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In Australia we found it necessary to get a cell phone. To make reservations at future campgrounds (at least two, and preferably four days in advance was necessary we quickly realized) a cellphone was a complete minimal requirement. Not only was it handy to check out the campground listings while driving (and having the passenger call) but there were just practically no payphones anywhere! Most campgrounds themselves would have a poorly working spider web infested one outside somewhere, but restaurants, malls or general public places usually had diddly squat available. Having absolutely no use for one at home, (in our nice tiny town) we were at a disadvantage in knowing about brands and plans. I bought the cheapest one that I could find, which proved to be a waste of money in the long run (six weeks after). It was a Vodaphone, that I later discovered has the phone crippled so no other SIM card can be used in it. After we left Australia, the phone was a crappy paperweight at best, (even though they promised me we could use it in four of the next six countries we were going to, and so I topped up with an extra $50, (do I sound bitter??? OH YEAH I AM! )). So, VODAPHONE: avoid these lying, choice quashing scum at all costs. UPDATE 2008-01-25 on Vodaphone. We’ve met and chatted with two sets of Aussies traveling in the last several weeks and I have tried to GIVE them the Vodaphone and charger (without the SIM of course). They wouldn’t touch it! I suggested maybe they could give it to some friends back home who didn’t have a cell phone yet. Still they laughed and wondered aloud which of their friends (if any) would possibly be crazy enough to sign up with vodaphone. So, I can’t GIVE away an $80 phone because of their terrible reputation…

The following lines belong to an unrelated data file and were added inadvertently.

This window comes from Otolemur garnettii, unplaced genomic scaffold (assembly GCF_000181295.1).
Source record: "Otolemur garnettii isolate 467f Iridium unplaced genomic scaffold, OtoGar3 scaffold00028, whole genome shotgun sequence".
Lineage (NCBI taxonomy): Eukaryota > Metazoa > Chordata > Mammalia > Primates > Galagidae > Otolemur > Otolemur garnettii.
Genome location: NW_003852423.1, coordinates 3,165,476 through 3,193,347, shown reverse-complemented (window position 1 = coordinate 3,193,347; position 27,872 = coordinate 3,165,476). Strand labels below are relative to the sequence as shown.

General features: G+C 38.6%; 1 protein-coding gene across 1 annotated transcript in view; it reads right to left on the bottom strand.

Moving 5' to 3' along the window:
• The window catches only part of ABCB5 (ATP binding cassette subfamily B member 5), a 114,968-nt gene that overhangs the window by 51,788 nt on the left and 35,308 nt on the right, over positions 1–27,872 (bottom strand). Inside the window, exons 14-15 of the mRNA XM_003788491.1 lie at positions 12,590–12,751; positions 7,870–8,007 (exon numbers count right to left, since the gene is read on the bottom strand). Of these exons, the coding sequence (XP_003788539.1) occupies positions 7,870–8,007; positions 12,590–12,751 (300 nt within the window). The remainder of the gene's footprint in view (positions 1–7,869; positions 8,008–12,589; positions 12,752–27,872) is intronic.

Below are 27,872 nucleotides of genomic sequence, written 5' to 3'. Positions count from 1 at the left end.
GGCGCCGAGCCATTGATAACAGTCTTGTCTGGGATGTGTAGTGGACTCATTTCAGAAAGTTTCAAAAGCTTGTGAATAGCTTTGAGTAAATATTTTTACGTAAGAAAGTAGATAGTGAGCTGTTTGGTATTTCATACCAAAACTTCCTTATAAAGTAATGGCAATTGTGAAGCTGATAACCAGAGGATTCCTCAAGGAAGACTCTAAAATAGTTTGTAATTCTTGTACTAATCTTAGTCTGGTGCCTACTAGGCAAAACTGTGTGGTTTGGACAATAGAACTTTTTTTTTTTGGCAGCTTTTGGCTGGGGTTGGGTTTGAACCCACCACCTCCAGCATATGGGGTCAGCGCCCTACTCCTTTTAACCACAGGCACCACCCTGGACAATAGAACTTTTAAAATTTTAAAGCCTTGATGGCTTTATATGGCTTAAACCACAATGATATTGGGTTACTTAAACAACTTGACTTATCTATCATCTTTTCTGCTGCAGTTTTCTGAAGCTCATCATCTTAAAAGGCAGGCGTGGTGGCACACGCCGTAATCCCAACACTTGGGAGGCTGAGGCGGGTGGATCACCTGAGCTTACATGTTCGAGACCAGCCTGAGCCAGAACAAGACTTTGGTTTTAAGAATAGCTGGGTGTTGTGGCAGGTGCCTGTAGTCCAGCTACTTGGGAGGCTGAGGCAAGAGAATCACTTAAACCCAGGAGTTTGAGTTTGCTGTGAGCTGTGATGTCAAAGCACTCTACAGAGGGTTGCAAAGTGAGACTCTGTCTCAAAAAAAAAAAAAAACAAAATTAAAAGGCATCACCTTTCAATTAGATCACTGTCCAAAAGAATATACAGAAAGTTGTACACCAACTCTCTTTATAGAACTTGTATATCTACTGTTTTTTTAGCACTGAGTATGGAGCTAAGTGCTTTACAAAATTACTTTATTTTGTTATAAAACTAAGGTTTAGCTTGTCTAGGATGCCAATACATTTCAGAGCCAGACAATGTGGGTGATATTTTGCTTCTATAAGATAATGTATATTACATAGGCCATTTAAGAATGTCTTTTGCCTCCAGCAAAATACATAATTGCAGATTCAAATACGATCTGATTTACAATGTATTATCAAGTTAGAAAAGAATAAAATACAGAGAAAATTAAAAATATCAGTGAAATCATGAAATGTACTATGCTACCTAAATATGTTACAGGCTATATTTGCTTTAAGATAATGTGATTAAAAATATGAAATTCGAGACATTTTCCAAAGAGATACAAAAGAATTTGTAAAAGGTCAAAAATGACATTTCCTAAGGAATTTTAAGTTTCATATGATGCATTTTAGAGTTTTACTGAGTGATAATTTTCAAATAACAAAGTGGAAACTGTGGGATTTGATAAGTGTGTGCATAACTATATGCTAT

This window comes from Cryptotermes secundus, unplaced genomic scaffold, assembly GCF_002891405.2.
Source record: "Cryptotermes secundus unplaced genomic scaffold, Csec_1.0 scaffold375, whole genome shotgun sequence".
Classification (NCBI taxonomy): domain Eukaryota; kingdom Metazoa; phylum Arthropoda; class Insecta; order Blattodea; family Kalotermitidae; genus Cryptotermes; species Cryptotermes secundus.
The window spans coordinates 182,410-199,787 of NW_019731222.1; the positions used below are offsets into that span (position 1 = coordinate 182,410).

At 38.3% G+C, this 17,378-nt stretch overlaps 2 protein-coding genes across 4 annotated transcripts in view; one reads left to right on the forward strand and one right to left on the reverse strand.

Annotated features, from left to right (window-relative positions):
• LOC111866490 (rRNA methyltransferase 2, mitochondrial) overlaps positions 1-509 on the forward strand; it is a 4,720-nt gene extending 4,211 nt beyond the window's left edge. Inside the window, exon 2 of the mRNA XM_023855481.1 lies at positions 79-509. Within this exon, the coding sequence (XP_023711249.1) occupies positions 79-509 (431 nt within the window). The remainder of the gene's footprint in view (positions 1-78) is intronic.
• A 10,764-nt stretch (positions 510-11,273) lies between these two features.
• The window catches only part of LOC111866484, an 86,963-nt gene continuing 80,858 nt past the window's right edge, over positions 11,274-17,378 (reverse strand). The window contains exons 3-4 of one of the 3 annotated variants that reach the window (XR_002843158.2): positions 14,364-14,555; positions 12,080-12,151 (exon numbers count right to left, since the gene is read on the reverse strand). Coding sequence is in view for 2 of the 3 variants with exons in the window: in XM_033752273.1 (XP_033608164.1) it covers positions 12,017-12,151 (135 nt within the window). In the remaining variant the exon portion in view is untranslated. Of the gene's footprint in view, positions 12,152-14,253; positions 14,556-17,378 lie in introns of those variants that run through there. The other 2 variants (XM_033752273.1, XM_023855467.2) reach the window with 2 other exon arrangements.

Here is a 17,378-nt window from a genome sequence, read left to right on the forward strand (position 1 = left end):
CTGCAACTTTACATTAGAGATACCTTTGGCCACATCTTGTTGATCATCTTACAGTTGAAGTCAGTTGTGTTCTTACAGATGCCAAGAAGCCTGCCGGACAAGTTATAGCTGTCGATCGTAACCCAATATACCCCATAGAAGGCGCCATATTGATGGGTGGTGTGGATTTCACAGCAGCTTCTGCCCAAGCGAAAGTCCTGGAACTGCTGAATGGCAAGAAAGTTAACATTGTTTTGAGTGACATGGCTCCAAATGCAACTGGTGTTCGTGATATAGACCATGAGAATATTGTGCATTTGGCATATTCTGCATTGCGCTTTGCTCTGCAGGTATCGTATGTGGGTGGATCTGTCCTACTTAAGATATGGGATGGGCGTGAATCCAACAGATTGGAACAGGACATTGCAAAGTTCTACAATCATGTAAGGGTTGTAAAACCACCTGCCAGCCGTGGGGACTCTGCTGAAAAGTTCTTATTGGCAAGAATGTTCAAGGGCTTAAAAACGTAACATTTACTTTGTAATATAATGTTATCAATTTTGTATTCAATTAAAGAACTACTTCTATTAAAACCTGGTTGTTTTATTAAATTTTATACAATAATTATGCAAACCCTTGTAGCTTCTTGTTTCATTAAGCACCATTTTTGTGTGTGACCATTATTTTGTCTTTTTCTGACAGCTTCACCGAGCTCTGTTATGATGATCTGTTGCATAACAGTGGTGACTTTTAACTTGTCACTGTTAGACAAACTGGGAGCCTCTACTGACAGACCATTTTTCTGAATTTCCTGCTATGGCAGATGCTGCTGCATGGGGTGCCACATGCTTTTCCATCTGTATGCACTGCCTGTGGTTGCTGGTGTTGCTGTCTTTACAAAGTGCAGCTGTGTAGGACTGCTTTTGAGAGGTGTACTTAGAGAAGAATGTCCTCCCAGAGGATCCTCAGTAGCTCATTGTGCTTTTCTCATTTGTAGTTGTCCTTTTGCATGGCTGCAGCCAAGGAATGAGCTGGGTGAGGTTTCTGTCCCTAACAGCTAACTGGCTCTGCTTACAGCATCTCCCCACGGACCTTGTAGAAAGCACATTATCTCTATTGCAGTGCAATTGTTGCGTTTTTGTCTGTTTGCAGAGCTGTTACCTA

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I lost the Wifi phone just before we left Singapore, so we looked for a new (and useful compared to the dam Vodaphone) cell phone. After an abundance of reading, I bought the cheapest tri-band (for use in multiple types of networks offered in different countries) I could find. It was only $40 more than the $80 Vodaphone, which says quite a bit about how the phone companies and manufacturers bend us over in North America, (and Australia apparently). I was under the impression that SIM cards were only available on thousand dollar phones, but it turns out that it’s normal for consumers to have the choice to switch networks willy-nilly in all other parts of the world. We quickly adapted to buying a new SIM card in each new country we traveled to for peanuts, and then picking up top-up cards or codes and a huge variety of local stores. These SIM cards are usually about $10 to $15 and include $7 to $12 of initial credit. Can you imagine such a thing so simple and easy to use? Even better were the rates overseas. We were paying just under 30 cents per minute for calls to Canada from Malaysia and Thailand! China Mobile had dirt cheap rates within the country, but got really expensive to call internationally. Guess the commie thought police don’t want the proletariat talking too much with others and finding out how restricted they are at home…
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Cameras